Friday, July 7, 2006

Gooseberry picking, goat selling and sheep milking

We spent this morning with a potential goat buyer. She is just now starting her herd. She is from Virginia and arrived early enough to watch the morning milking and try her hands at it. Then we introduced her to all the goats, and she told us which ones she'd like to buy if we decide to sell them in the future -- or alternatively, which ones she'd like to have a kid from. Then we came inside, and I showed her how to make yogurt from sheep milk and queso blanco cheese from goat milk. (Yes, that means we milked our Shetland sheep! More on that later.) Then we made pasta and sauteed queso blanco, a main dish I created.

After lunch, she left to visit a nearby alpaca farm, and Mike and I went into the woods for gooseberry picking. We have a 5-cup bucket about 4/5 full. Tomorrow, we'll be having gooseberry muffins for breakfast. They are delicious -- somewhere between the taste of raspberry and blueberry. The wild raspberries aren't quite ready yet, but we nibbled on a few early ones as we made our way through the woods. We also discovered an unusual tree in the woods, and Mike's research online showed us that it is a cucumbertree! I didn't know such a tree existed, but the pictures match up.

Now, about the sheep milking ... A few days ago I got the bright idea that we could milk our Shetland sheep. I noticed one of the sheep had a very impressive looking udder -- at least as good as some of our goats. So, I convinced Margaret to milk her. Since catching sheep is not easy, we decided to put her in a smaller pen, but then she got lonely, so I decided she needed a friend, whom we could also milk (since her babies are two months old already). Well, now I know why no one milks their Shetland sheep. It took us four days to get a quart of milk from the two of them! Margaret said she loves milking them because they have very soft, easily milked udders, but the quantity is quite small. Now I also understand why their babies don't nurse as long as the goats. Some people say the ewes wean their lambs, but now I think the lambs just give up around two to three months of age. It's just easier to drink water and eat grass than to chase down the mama for a sip of milk -- and I do mean a "sip" because that's all the sheep have at this point. So, Shetland sheep are not dairy animals. I am hoping the Icelandic ewe proves to be more productive when she freshens next spring.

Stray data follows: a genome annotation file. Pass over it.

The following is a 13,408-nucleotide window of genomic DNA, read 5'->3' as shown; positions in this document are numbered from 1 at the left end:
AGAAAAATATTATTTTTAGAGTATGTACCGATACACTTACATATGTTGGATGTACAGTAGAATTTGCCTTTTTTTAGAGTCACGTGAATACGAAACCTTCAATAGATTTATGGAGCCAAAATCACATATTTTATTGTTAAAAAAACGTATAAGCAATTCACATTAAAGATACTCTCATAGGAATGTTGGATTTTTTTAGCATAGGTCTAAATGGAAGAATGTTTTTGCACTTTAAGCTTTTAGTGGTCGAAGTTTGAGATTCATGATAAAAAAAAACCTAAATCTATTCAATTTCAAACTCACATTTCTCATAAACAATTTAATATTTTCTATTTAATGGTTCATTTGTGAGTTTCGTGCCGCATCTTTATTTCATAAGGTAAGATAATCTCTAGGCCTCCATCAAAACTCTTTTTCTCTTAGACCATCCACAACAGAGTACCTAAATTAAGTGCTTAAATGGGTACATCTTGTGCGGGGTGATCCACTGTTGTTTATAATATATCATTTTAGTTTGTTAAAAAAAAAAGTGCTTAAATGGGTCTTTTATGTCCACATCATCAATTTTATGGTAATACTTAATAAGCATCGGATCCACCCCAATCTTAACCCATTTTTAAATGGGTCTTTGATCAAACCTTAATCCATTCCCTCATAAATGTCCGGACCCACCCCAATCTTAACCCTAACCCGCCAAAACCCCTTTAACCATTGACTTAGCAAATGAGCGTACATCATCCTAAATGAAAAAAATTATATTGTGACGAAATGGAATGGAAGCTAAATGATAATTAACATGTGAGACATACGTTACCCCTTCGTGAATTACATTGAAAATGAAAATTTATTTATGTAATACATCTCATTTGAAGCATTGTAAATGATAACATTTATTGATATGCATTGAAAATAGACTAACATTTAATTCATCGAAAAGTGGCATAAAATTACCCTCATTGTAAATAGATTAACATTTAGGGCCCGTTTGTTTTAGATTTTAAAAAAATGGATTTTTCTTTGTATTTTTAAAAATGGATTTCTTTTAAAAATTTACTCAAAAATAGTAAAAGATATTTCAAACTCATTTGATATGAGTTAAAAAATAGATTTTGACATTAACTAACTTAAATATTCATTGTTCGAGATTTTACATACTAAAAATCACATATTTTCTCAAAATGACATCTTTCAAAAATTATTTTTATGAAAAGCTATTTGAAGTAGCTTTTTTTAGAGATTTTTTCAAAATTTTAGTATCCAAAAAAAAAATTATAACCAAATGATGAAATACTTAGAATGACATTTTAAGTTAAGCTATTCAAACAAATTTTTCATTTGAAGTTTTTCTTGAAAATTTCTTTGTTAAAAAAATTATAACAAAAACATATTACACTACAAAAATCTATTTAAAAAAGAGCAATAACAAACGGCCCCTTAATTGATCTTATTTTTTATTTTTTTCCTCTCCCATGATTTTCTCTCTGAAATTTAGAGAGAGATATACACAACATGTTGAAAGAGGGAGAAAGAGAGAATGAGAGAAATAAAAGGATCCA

The top picture for today is Carmen, the goat who won grand in the show two weekends ago. I had posted a picture of her in the show ring and a picture of her as a baby, but then I realized I didn't have any pictures of her beautiful, sweet face. Katherine took this picture for me a few days ago.

The goose is one of the goslings that arrived on Antiquity Oaks slightly more than three months ago. I can't believe how fast they grow!


june in florida said...

Carmen is beautiful, can we have a picture of the shetlands please and what do you do with geese? Eggs? Do not say the unmentionable!

Deborah said...

I'm sorry to say that we had planned to raise the buff geese for food. They are on Slow Food's Arc of Taste, a list of endangered food animals. It's sounds weird, I know, but food animals become endangered when people stop eating them. When there's a market, there are people who are willing to raise them. It's amazing what Slow Foods has done for heritage turkeys. Just five years ago, there were only about 1,000 left in the whole country. Today there are several thousand because people have started raising them again for Thanksgiving. The buff goose is even rarer than the heritage turkeys were. There is only one hatchery in the country that hatches them, so independent farmers can make a big difference in whether or not they are here for another generation to see. I would be thrilled to sell breeding stock to other people, but if that doesn't happen, I'd be happy to be able to sell them as Christmas dinner. These particular geese, however, are here to breed and make more more geese!

gnightgirl said...

Nice post, as usual; aren't gooseberries very tart?

I learned a lot from the comment you left June also; an amazing twist to endangered animals: eat them!

Deborah said...

Gooseberries are deliciously tart -- a bit more tart than raspberries but not as much as rhubarb. Some people might not like them plain, but with sugar in muffins or pie or jam, they're delicious! This morning as I was enjoying gooseberry muffins for breakfast, I started wondering why they haven't been sold much commercially. My only guess is that some people might not like the seeds. There is only one seed per gooseberry, but they are tiny and get stuck in your teeth like raspberry seeds. I guess the other possibility is that they are rather labor intensive. You need to snip off the stem and blossom end after you pick them. Seems like someone could invent a machine to do that though.

BTW, I just use a blueberry muffin recipe and substitute the gooseberries.


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